Albrecht-Kemper Museum of Art
St. Joseph, Missouri
David Brega and Douglas Brega: Oil and Water
Paintings by identical twin-brother artists will be on display through June 3, 2001 at the Albrecht-Kemper Museum of Art in the special exhibition David Brega and Douglas Brega: Oil and Water. The 25-year retrospective of the Bregas' work is their first major joint exhibition, and is coming to St. Joseph after its showing in Springfield Massachusetts at the Springfield Museum of Fine Arts (see below).
Douglas Brega, of East Longmeadow, Massachusetts, paints realistic watercolors of the people and places of New England, with his work often being compared to that of Andrew Wyeth. His architectural landscapes of lighthouses, old Colonial homes, Cape Cod windows, and weathered buildings capture the simple grandeur of New England. He is attracted to clean shapes, angled lines, and the play of light and shadow. He usually works from photographs, sometimes taking as many as 100 slides which he uses to make preliminary sketches. When he creates portraits, Doug tries to bring out the personality of the person, rather than concentrate on the physical likeness. His paintings are meticulously done in a watercolor and drybrush medium, which is extremely difficult and allows him to achieve extraordinary detail. (left: Douglas Brega, Nubble Light, 1996, watercolor on paper, 25 x 40 inches, Private collection; right: Douglas Brega, Sarah, 1994, drybrush on paper, 21 x 28 inches, Collection of Douglas Brega)
David Brega works in the trompe l'oeil tradition, meaning "to fool the eye" into believing that which is painted is real. He is often told that his paintings looks as real as photographs, but he emphasizes that he is not a photorealist. He suggests that "Photos look like photos, while trompe l'oeil looks like it's there." Many of the subjects used in his paintings were found in antique stores. He is drawn to old, worn surfaces and intrigued by light and patina. (left: David Brega, Bouguereau Woman, 1999, oil on masonite, 20 x 12 1/2 inches. Private collection; right: David Brega, Jack in the Box, 1992, oil on masonite, 6 1/8 x 8 5/8 inches, Collection of Bebe and Crosby Kemper)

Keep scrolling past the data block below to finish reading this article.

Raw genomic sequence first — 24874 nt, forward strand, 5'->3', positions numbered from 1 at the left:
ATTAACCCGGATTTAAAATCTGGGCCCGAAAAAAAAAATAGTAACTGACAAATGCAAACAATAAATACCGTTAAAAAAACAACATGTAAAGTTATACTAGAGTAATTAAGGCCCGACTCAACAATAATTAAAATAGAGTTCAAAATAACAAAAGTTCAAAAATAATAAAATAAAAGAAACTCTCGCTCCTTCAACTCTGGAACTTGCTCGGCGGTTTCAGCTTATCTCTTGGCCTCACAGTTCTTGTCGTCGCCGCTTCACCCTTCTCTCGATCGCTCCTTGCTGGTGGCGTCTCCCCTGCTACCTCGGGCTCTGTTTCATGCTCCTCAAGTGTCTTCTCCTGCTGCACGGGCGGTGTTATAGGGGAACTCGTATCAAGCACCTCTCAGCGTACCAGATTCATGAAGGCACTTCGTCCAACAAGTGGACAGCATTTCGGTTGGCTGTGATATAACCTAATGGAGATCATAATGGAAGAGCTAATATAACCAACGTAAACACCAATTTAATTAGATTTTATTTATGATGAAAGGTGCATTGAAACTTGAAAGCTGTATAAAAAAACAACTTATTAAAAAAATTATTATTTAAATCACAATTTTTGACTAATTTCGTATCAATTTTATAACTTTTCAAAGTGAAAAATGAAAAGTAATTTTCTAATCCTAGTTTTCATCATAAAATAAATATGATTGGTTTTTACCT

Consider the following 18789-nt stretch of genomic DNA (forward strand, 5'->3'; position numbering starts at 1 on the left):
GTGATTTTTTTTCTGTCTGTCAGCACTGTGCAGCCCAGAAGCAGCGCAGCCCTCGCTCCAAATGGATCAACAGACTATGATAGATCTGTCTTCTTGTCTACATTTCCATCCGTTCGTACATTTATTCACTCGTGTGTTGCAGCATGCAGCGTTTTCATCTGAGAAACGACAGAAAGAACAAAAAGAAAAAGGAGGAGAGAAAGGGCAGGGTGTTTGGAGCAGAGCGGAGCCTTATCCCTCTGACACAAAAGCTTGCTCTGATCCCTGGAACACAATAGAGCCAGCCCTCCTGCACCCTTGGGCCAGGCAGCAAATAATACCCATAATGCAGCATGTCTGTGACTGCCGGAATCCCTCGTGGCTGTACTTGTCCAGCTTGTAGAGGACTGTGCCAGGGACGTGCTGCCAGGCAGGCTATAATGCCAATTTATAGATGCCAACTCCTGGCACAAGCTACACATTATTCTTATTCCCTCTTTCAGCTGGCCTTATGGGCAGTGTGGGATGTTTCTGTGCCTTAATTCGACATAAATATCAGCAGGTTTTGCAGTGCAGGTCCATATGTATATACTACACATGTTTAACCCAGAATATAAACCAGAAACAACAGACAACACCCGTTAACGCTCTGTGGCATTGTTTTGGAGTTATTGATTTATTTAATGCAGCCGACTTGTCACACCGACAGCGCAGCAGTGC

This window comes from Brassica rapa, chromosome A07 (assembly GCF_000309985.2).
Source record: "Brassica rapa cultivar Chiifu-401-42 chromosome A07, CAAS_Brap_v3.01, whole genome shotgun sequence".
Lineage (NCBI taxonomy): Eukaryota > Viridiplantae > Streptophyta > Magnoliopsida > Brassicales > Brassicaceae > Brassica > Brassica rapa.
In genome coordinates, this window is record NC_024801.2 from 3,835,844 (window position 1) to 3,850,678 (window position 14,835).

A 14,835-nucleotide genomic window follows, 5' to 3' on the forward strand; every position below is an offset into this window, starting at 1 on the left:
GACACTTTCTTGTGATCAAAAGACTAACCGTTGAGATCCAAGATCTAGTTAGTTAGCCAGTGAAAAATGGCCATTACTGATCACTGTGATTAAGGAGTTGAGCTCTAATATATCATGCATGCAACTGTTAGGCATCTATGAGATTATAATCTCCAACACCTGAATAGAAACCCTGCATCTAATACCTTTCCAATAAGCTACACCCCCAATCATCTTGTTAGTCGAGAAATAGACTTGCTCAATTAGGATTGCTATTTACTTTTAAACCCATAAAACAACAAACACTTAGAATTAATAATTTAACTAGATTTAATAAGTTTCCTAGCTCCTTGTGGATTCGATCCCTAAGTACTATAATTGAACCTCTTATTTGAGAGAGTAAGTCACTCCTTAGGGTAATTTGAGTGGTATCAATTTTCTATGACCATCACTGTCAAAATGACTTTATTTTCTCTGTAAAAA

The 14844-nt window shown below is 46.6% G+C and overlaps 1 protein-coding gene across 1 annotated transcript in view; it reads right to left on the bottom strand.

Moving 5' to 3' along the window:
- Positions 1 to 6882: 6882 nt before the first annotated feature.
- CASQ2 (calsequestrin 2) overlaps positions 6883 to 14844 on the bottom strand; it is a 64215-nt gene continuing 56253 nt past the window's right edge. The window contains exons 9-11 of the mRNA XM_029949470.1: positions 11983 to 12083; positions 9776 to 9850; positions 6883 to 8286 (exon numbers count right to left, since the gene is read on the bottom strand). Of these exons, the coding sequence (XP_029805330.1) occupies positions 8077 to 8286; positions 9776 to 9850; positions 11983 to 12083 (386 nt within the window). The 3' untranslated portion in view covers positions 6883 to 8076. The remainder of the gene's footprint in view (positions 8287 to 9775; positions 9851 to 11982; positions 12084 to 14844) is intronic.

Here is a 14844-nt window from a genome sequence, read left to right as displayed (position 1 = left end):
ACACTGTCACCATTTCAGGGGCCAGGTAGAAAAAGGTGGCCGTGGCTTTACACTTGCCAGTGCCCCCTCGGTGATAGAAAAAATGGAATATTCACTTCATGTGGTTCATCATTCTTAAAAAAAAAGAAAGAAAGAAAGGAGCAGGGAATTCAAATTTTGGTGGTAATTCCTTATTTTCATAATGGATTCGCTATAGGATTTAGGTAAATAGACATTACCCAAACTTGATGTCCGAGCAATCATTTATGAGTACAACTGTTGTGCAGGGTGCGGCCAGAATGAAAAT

His most recent painting, "Colors", is being shown for the first time in this exhibition. The painting is of an elaborately decorated leather jacket with an American flag as a backdrop. The jacket belongs to his friend, Joey Kramer, the drummer from the rock group Aerosmith. The title "Colors" refers to the term that motorcyclists use to describe their personalized jackets. David wove the colors theme into his composition by including the flag (flying the colors) and a playbill from a performance of "Joseph and the Amazing Technicolor Dreamcoat," in which his son Jess appeared with Donny Osmond.
David and Douglas Brega were born in Springfield, Massachusetts on Christmas Day, 1948, and were raised in nearby East Longmeadow. After studying together at Paler School of Art in New Haven, Connecticut, Douglas said to David, "You take oil. I'll take water", thus defining the direction their art would take. The two spent time as commercial artists, and worked together on an enormous 80' x 40' double portrait of Frank Sinatra that hung outside Caesar's Palace in Las Vegas in 1979 as a tribute to his 64th birthday. (left: Douglas Brega, After the Harvest, 1985, drybrush on paper, 20 x 29 inches, Collection of Susan and David Hurwitt; right: David Brega, Apple Trio, 1995, oil on masonite, 19 x 26 inches,. Collection of Susan Lunt Chapman)
The Bregas' works are included in some of the finest collections in the world, including the collection of Kansas City banker Crosby Kemper, and Doug's work is in the permanent collections of the Kemper Museum of Contemporary Art and Design in Kansas City, and the Albrecht-Kemper Museum of Art.
Works by David and Douglas have been on a total of 11 Yankee magazine covers, including David's work, "Yankee Rack Picture", which appeared on the jacket of the commemorative book The Best of Yankee Magazine,
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